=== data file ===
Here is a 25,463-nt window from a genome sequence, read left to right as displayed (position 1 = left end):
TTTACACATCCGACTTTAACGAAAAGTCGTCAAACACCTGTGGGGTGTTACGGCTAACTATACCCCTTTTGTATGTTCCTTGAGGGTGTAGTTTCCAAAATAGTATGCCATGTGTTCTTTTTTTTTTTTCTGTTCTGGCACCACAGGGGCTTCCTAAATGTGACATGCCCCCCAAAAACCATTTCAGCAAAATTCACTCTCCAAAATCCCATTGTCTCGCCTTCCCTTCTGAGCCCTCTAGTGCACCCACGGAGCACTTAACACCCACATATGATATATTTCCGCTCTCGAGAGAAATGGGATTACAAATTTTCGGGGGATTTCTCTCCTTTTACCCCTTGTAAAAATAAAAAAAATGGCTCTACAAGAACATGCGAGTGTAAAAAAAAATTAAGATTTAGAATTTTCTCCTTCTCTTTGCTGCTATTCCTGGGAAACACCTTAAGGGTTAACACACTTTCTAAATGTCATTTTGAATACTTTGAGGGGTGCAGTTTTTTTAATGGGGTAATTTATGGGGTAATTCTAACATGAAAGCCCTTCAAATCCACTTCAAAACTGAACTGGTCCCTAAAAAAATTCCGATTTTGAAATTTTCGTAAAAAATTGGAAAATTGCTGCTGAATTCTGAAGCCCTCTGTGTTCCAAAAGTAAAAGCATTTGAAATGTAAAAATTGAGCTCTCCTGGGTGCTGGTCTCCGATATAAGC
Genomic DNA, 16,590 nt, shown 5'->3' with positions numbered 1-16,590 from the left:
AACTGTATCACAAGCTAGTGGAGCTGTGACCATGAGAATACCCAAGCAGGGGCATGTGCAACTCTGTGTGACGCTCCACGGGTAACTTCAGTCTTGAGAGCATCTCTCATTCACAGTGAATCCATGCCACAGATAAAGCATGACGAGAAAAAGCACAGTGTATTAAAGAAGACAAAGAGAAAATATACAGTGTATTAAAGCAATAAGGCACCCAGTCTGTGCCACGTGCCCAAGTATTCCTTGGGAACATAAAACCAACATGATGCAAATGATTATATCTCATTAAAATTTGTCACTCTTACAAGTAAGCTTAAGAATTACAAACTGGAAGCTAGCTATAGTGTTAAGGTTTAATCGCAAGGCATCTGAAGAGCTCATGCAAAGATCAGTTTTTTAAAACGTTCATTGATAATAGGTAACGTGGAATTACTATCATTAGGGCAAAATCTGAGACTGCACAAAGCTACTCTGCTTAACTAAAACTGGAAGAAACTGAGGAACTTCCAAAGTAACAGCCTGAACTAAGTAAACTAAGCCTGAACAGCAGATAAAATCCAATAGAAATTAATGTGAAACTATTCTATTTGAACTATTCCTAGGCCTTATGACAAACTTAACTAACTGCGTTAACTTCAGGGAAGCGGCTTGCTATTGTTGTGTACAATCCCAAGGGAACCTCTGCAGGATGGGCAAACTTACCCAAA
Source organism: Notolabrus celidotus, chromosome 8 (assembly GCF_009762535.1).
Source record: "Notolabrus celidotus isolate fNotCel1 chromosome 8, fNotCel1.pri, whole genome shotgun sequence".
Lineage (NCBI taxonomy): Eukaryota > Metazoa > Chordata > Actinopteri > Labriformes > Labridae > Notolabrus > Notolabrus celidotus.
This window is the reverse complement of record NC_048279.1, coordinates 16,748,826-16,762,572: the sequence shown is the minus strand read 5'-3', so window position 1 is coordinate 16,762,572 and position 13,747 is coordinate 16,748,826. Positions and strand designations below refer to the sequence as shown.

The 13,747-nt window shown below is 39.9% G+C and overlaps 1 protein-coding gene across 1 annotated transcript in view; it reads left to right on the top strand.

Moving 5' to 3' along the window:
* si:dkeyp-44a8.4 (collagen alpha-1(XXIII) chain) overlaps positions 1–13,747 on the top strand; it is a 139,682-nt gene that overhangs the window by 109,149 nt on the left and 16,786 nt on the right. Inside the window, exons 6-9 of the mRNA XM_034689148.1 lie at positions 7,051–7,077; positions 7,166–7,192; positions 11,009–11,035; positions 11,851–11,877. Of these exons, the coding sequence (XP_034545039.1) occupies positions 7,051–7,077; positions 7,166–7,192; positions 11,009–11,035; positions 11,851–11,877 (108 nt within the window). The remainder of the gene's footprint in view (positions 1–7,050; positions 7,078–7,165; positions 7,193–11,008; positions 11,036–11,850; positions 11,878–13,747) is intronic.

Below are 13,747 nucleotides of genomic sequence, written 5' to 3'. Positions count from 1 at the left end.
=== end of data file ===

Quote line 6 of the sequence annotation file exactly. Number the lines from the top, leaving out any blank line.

Source record: "Notolabrus celidotus isolate fNotCel1 chromosome 8, fNotCel1.pri, whole genome shotgun sequence".